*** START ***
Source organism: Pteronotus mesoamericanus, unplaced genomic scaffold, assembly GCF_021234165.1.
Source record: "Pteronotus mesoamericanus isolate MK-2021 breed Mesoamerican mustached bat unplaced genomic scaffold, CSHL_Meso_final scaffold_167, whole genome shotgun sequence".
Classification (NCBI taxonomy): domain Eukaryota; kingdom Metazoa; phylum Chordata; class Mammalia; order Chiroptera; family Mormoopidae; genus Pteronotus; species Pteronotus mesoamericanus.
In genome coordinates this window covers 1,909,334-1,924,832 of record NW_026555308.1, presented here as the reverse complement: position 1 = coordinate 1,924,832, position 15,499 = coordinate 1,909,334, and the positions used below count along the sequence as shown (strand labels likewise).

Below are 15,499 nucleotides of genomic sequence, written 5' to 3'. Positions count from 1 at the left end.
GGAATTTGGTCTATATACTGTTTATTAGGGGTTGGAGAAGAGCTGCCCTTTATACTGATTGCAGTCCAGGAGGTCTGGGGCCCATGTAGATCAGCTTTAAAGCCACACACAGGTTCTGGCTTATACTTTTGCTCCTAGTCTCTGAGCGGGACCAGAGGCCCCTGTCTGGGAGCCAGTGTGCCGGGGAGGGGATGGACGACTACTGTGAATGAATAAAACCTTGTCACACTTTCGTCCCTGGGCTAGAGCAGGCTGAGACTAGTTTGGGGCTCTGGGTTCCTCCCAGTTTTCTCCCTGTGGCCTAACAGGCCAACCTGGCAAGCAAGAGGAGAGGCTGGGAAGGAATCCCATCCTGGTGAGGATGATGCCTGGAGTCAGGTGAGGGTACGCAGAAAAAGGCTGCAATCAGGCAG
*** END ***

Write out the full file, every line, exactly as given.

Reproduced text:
Source organism: Pteronotus mesoamericanus, unplaced genomic scaffold, assembly GCF_021234165.1.
Source record: "Pteronotus mesoamericanus isolate MK-2021 breed Mesoamerican mustached bat unplaced genomic scaffold, CSHL_Meso_final scaffold_167, whole genome shotgun sequence".
Classification (NCBI taxonomy): domain Eukaryota; kingdom Metazoa; phylum Chordata; class Mammalia; order Chiroptera; family Mormoopidae; genus Pteronotus; species Pteronotus mesoamericanus.
In genome coordinates this window covers 1,909,334-1,924,832 of record NW_026555308.1, presented here as the reverse complement: position 1 = coordinate 1,924,832, position 15,499 = coordinate 1,909,334, and the positions used below count along the sequence as shown (strand labels likewise).

Below are 15,499 nucleotides of genomic sequence, written 5' to 3'. Positions count from 1 at the left end.
GGAATTTGGTCTATATACTGTTTATTAGGGGTTGGAGAAGAGCTGCCCTTTATACTGATTGCAGTCCAGGAGGTCTGGGGCCCATGTAGATCAGCTTTAAAGCCACACACAGGTTCTGGCTTATACTTTTGCTCCTAGTCTCTGAGCGGGACCAGAGGCCCCTGTCTGGGAGCCAGTGTGCCGGGGAGGGGATGGACGACTACTGTGAATGAATAAAACCTTGTCACACTTTCGTCCCTGGGCTAGAGCAGGCTGAGACTAGTTTGGGGCTCTGGGTTCCTCCCAGTTTTCTCCCTGTGGCCTAACAGGCCAACCTGGCAAGCAAGAGGAGAGGCTGGGAAGGAATCCCATCCTGGTGAGGATGATGCCTGGAGTCAGGTGAGGGTACGCAGAAAAAGGCTGCAATCAGGCAG